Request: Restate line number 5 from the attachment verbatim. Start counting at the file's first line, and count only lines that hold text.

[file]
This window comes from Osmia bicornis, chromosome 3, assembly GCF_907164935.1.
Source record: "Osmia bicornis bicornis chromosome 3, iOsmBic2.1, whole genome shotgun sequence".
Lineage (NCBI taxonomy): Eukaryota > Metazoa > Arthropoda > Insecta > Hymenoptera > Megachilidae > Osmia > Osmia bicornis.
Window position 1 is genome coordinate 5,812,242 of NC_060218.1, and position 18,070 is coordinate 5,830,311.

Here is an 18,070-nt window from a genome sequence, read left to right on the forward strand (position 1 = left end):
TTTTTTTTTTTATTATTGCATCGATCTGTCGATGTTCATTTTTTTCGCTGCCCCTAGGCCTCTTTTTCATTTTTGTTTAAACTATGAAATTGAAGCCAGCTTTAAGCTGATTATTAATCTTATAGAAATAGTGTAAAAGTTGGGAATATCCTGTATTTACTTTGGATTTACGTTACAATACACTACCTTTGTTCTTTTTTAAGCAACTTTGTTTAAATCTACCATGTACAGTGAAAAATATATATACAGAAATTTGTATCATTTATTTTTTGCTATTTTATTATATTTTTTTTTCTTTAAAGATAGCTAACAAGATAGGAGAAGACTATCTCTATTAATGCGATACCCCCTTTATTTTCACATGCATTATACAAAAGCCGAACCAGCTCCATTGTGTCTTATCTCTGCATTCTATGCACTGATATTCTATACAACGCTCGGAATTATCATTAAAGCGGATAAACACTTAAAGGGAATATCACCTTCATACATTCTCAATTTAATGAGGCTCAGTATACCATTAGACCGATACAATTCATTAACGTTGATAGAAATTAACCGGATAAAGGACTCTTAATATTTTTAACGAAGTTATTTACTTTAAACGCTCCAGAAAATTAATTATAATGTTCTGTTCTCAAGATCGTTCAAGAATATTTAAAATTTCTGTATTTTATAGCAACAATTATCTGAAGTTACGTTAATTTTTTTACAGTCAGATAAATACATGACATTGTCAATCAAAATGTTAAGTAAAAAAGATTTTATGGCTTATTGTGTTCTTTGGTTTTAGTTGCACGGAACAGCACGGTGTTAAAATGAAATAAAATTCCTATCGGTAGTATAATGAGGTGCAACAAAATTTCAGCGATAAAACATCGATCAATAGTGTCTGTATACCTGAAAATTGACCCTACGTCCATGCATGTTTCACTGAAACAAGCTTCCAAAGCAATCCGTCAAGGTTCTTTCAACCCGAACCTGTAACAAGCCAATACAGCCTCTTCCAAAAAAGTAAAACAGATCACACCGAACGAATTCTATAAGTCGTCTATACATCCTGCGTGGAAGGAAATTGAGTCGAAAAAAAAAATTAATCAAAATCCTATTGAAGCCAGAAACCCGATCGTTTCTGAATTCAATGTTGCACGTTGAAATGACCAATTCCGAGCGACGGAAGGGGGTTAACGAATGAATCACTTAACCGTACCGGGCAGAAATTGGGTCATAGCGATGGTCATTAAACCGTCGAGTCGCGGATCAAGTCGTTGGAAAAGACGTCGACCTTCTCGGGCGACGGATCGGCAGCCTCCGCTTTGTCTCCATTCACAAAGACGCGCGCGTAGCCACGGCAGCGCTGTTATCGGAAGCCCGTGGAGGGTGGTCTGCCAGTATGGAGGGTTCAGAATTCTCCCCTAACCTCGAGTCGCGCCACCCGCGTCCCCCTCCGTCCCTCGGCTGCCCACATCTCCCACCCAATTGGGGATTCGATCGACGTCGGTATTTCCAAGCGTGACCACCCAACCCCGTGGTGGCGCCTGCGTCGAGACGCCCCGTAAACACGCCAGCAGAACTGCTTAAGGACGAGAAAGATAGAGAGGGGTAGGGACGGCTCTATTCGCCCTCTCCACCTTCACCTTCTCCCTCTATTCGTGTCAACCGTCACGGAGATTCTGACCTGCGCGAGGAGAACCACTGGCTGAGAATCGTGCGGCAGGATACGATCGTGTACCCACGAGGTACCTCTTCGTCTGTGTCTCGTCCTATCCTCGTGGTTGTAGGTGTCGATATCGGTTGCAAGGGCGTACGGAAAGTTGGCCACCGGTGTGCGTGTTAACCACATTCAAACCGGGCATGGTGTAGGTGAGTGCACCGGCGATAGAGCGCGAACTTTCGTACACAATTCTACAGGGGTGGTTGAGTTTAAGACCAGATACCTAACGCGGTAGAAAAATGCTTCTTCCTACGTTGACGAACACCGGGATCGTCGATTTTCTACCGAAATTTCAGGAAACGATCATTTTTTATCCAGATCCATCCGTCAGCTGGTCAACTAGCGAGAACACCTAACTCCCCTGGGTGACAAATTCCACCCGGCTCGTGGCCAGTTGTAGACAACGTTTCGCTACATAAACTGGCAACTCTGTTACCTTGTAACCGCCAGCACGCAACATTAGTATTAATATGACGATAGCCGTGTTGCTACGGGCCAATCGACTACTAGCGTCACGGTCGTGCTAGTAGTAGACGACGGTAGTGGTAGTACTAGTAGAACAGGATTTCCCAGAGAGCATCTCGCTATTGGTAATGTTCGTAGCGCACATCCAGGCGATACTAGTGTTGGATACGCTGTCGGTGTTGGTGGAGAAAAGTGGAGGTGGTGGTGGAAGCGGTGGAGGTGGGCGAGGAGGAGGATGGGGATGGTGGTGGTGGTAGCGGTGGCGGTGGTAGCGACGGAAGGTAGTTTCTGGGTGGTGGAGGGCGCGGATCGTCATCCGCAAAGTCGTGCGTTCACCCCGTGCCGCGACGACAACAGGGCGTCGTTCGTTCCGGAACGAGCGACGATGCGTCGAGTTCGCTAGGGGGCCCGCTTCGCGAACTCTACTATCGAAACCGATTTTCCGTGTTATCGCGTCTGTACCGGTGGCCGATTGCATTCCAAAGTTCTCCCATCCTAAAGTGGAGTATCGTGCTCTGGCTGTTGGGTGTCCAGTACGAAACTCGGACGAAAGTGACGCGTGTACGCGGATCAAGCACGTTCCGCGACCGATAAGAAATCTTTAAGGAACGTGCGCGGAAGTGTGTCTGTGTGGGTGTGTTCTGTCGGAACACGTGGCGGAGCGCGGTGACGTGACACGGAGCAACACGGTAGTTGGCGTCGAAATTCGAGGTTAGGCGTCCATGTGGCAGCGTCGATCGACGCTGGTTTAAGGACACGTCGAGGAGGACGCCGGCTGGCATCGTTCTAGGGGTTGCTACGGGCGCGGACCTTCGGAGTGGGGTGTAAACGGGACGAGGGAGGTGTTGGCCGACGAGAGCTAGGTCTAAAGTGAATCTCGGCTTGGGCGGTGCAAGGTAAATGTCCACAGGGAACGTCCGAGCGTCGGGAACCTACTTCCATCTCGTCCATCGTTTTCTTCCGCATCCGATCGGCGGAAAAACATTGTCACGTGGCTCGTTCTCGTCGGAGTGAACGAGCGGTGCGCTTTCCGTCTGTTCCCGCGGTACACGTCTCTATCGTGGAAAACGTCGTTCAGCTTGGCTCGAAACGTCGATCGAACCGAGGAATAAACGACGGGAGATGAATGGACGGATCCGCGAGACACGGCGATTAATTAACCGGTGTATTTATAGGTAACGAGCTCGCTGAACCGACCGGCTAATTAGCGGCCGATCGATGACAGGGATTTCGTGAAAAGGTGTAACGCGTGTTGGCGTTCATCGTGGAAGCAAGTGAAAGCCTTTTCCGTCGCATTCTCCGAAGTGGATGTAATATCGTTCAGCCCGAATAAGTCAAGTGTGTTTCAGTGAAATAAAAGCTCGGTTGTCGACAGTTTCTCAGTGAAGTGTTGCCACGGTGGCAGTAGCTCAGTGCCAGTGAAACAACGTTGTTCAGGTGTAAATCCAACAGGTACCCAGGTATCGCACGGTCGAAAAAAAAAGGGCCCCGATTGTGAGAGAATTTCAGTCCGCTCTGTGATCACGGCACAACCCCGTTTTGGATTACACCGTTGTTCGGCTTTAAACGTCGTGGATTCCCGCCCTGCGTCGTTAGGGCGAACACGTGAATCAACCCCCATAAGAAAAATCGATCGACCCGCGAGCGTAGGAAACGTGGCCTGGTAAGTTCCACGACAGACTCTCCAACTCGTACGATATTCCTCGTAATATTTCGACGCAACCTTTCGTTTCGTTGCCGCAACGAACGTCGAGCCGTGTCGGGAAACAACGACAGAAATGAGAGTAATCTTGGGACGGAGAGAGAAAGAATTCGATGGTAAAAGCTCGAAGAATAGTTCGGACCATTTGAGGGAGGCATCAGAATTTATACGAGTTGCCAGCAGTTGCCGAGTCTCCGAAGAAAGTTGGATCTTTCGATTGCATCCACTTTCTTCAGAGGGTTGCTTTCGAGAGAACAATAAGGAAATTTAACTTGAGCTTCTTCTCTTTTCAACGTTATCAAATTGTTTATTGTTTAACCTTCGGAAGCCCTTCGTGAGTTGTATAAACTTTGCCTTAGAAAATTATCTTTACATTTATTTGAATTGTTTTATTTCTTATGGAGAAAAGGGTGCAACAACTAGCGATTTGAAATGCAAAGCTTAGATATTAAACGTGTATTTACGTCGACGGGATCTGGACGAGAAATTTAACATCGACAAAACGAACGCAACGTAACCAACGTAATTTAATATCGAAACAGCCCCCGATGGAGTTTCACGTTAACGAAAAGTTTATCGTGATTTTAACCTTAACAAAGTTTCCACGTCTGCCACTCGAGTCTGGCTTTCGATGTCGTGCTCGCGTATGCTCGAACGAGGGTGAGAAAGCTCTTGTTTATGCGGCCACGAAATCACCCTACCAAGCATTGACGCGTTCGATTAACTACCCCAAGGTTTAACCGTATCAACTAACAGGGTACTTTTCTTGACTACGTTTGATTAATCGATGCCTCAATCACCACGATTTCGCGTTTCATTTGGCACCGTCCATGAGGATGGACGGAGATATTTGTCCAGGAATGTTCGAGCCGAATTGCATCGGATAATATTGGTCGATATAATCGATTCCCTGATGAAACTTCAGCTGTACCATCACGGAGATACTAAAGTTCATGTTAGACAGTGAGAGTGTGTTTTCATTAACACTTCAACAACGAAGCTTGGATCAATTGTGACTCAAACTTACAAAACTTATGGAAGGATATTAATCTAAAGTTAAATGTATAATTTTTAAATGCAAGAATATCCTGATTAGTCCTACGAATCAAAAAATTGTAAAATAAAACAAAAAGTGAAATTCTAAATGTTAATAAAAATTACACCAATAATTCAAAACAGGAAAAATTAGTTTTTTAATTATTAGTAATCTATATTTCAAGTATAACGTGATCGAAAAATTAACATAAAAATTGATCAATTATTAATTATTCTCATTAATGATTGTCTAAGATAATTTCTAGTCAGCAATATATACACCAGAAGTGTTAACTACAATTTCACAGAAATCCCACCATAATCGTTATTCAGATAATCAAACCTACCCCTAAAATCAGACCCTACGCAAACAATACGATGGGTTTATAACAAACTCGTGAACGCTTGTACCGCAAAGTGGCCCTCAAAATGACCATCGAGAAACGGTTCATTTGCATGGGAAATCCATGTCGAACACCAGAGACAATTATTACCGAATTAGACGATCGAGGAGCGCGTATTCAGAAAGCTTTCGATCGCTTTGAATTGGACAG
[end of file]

Here is an 18,070-nt window from a genome sequence, read left to right on the forward strand (position 1 = left end):